B. Tricyclic or heterocyclic antidepressants: eg. amitriptyline (Elavil), nortriptyline (Pamelor) and doxepine (Sinequan). Most of the commonly used antidepressants are "tricyclics" (referring to their three-ring molecular structure). New antidepressants similar to the tricyclics are now being developed. The entire class of antidepressants is now referred to as heterocyclic antidepressants in the newer literature.

1. Side Effects:
a. These drugs are all extremely dangerous when taken as an overdose, and a severely depressed, potentially suicidal consumer should not be given more than a one week supply. Trazodone, fluoxetine (Prozac) and sertraline (Zoloff) are newer antidepressants which are supposed to be much safer if taken as an overdose, while amoxapine (Asendin) and amitriptyline (Elavil) are probably somewhat more dangerous in an overdose.

b. With the possible exception of bupropion, all antidepressants magnify the effect of alcohol, and a few drinks will make a consumer on these medications more intoxicated than he or she would normally get. In addition, alcohol increases the lethality of antidepressants, and a normally non-lethal overdose may become lethal if combined with alcohol.

c. Anticholinergic side effects are common. Almost all of the antidepressants except fluoxetine (Prozac), trazodone (Desyrel) and bupropion (Wellbutrin) produce the kind of autonomic side effects (side effects related to the involuntary part of the nervous system responsible for basic system regulation) typical of other anticholinergic drugs. These include dry mouth, blurred vision, constipation, and, in rare cases, urinary retention, heart palpitations or tachycardia (speeding pulse) and increased sweating. (Trazodone does cause a dry mouth, but does it through a different mechanism than blocking acetylcholine.) These meds can, on rare occasions, aggravate certain kinds of glaucoma (increased pressure in the eyeball) and eye pain or the need for special eye drops should be asked about.

d. Cardiovascular (heart) side effects include orthostatic hypotension, increased pulse and EKG changes. The most serious of these side effects are sudden irregularities of the heart beat or heart block where the electrical impulses cannot spread through the heart normally. While sudden death has been reported in rare cases the effects on the heart are very complicated and not all bad. The tricyclic antidepressants (eg. amitriptyline, desipramine) act on the heart very much like quinidine, a medication used to stabilize certain kinds of heart beat irregularities. In fact, a consumer with heart problems who normally required quinidine can often reduce or eliminate their dose of this drug while taking an antidepressant.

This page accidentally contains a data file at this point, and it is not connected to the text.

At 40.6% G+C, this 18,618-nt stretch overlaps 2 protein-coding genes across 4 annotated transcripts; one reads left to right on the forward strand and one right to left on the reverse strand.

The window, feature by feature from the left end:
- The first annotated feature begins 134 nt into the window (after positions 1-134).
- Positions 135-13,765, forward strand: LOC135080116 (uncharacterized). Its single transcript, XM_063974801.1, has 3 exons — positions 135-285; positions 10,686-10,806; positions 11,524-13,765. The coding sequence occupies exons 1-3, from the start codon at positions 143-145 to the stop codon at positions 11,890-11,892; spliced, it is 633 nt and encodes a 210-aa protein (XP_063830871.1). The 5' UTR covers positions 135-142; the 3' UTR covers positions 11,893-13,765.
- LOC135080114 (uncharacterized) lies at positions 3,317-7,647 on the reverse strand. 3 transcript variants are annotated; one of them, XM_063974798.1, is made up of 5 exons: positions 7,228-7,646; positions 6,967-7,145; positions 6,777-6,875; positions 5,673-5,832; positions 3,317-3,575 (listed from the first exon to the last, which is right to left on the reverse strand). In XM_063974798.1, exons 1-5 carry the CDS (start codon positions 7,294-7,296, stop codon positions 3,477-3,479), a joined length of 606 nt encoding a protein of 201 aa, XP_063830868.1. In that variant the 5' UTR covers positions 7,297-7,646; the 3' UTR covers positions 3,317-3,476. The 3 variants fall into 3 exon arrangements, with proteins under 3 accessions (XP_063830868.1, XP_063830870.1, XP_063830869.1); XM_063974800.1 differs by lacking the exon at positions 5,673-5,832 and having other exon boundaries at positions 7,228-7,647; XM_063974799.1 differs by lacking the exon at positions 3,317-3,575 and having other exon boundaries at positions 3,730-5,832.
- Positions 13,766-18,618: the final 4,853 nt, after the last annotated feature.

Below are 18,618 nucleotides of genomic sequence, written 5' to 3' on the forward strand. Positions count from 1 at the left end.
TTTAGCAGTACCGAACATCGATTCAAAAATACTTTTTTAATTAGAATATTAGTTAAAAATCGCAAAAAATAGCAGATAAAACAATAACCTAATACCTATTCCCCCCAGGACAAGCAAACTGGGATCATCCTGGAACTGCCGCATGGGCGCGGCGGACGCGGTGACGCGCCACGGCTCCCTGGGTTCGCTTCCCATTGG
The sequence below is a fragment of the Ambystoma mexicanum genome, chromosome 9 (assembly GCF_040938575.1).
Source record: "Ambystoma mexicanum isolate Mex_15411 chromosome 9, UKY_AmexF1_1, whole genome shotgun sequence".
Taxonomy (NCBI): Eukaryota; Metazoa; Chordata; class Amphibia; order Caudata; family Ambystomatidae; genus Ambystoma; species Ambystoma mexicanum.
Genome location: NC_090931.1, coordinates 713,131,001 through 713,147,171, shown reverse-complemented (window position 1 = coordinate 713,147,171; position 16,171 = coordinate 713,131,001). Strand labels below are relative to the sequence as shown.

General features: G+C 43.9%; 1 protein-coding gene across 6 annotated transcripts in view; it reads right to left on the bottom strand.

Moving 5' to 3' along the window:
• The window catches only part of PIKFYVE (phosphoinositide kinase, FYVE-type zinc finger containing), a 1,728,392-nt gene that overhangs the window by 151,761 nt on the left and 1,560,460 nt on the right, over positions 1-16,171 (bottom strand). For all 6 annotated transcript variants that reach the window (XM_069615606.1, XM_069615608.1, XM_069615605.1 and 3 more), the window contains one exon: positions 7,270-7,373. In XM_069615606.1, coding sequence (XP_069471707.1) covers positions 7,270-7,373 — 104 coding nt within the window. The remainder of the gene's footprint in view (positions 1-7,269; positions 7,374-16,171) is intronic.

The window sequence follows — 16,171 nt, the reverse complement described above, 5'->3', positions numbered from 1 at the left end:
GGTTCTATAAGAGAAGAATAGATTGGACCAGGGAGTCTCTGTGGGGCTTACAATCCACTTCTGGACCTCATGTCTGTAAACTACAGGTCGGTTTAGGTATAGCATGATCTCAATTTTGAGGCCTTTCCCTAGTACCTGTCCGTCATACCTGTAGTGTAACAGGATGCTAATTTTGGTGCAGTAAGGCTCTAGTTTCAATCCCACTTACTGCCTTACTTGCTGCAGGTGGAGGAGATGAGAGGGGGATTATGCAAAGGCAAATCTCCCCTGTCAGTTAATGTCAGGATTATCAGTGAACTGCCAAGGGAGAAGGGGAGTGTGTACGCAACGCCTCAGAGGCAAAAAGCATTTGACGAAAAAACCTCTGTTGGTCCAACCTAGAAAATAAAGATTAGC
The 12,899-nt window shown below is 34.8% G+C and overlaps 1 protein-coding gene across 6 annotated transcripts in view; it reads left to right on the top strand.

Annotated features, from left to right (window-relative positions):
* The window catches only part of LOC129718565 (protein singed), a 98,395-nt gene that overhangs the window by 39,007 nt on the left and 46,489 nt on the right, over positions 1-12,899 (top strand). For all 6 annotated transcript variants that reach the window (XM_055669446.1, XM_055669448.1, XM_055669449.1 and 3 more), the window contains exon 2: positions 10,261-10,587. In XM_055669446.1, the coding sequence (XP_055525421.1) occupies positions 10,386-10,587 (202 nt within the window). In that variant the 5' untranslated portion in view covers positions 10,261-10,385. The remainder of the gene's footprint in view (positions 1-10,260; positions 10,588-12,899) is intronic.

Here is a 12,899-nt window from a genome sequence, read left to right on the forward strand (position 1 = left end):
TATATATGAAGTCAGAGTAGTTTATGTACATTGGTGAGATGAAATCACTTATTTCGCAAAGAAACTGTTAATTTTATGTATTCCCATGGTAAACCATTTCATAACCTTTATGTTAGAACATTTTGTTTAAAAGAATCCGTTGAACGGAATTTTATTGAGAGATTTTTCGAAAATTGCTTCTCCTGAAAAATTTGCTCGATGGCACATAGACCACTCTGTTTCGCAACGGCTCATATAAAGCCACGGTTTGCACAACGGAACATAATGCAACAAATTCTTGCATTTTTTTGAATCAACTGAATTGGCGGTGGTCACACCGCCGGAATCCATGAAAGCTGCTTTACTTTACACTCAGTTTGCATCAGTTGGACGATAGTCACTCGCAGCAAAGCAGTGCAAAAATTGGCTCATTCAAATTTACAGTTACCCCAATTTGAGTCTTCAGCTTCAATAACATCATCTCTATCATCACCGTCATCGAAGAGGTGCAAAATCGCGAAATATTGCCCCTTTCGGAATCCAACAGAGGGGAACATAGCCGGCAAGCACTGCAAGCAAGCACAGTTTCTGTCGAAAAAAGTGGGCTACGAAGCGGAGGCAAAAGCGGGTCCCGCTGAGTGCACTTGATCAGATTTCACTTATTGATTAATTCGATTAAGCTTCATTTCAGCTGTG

e. Neurological complications are fairly rare. Grand mal seizures can be caused by these medications. Bupropion (Wellbutrin) and maprotiline (Ludiomil) seem to have a higher incidence of seizures than the other antidepressants. Other side effects include drowsiness, slurred speech and hand tremor. Like any other anticholinergic medication, these drugs can also cause a reversible organic brain syndrome that can start with some confusion, and progress to a full delirium that may be difficult to distinguish from a psychotic episode.

f. Weight gain is a common problem caused by all of the heterocyclic and MAOI antidepressants. The newer antidepressants, including trazodone (Desyrel), bupropion (Wellbutrin), fluoxetine (Prozac) and sertraline do not normally cause weight gain and may cause some weight loss.

g. The antidepressants can cause decreased libido and impotence. They can also block menstrual periods, although this seems less common. Decreasing the dose of medication or switching to a different antidepressant is sometimes useful in dealing with these problems.

h. Antidepressants can trigger a manic episode in some susceptible people. In addition, some schizophrenic consumers are reported to get more disorganized or more paranoid when taking antidepressants. Finally, these medications can cause some consumers to start "rapid cycling", having rapid depressed to manic mood swings more often than once a month.

i. Various allergies can also occur, and any consumer on any drug who reports a new rash should have it investigated. Also as with the antipsychotic meds, agranulocytosis (drop in white blood cell count) has been reported, and any consumer with a sore throat, sudden chills or fever should have an emergency complete blood count (CBC).

j. Abrupt withdrawal of these drugs sometimes produces nausea, vomiting, abdominal cramps, diarrhea, chills, insomnia and anxiety lasting 3-5 days. This withdrawal is not medically dangerous but can be uncomfortable. When quitting, these meds should usually be gradually withdrawn over several weeks or even longer, especially if the person has been taking the medication for some time.

k. Finally, while these medications usually help sleep, occasionally they will produce nightmares. These can be controlled by lowering the dose, giving it earlier in the day or in divided doses. Agitation and nervousness are uncommon but reported side effects of these meds.

2. Dosage and Use of Heterocyclic Antidepressants

Before starting antidepressants, especially in an older consumer, or if there is a history of heart problems, an EKG should be obtained and if there is any question of heart disease, a medical clearance obtained as well. The usual dose for both imipramine (Tofranil) and amitriptyline (Elavil) is to start at 50-75 mg a day for 2-3 days, and if there are no serious side effects to gradually increase the dose to 150-300 mg/day. It takes from 5 days to 3 weeks for these drugs to be effective, and a reasonable trial is at least 3 weeks of medicine in doses above 150 mg/day. After the dose is stabilized, most or all of the drug can be given right before bedtime to minimize the sedative and other side effects, and to help insure a good night's sleep.